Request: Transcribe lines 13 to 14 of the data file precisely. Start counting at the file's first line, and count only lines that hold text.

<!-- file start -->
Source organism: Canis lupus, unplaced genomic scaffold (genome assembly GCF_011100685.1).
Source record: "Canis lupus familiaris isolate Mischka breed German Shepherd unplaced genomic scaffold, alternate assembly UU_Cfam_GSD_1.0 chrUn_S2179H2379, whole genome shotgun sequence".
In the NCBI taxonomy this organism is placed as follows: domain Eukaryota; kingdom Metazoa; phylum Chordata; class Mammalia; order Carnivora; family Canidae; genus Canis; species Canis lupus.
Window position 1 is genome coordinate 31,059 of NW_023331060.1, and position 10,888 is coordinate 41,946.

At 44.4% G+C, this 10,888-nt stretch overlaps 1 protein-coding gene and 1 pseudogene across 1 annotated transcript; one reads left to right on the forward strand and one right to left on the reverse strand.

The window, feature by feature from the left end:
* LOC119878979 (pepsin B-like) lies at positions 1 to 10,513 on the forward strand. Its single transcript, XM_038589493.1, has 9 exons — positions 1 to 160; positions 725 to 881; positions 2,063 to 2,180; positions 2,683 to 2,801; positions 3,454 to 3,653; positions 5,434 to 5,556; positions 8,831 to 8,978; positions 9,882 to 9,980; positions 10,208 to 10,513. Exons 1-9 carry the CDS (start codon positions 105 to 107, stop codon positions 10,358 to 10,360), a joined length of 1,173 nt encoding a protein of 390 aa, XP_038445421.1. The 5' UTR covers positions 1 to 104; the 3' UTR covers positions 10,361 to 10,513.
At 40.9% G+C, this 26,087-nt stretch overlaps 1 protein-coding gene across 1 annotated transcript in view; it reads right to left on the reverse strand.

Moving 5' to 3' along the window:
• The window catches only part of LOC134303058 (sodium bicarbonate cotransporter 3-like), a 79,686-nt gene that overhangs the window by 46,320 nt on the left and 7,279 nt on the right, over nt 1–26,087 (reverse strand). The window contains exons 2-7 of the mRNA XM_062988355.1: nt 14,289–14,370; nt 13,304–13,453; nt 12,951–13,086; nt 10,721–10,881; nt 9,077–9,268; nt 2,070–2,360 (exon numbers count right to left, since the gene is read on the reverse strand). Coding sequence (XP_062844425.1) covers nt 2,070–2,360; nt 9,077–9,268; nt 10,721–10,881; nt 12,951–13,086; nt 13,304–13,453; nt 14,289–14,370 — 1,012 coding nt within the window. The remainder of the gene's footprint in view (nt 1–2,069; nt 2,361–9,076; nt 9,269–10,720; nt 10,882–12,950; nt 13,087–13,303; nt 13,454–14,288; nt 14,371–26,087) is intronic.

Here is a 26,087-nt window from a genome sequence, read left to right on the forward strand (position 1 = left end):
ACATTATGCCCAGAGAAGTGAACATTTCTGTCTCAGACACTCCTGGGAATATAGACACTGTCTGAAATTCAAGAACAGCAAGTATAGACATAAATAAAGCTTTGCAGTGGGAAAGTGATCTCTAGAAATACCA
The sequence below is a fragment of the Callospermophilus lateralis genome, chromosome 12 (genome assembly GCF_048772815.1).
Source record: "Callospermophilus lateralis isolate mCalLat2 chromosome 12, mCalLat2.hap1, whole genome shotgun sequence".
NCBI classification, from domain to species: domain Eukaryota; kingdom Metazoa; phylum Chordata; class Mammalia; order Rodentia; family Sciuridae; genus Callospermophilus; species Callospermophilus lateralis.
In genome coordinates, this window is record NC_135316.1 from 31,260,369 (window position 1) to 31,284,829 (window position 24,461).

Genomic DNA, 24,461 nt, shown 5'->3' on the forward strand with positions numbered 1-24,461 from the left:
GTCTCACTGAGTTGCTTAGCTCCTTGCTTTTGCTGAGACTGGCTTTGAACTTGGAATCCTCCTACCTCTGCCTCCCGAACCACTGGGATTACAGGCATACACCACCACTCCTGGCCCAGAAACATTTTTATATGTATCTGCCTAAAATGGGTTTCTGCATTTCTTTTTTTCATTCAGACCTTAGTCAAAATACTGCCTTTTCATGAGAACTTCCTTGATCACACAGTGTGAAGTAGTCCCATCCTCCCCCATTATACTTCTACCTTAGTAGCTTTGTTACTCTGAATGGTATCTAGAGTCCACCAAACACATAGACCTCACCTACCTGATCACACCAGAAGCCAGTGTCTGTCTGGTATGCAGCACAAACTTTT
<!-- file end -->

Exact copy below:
The sequence below is a fragment of the Callospermophilus lateralis genome, chromosome 12 (genome assembly GCF_048772815.1).
Source record: "Callospermophilus lateralis isolate mCalLat2 chromosome 12, mCalLat2.hap1, whole genome shotgun sequence".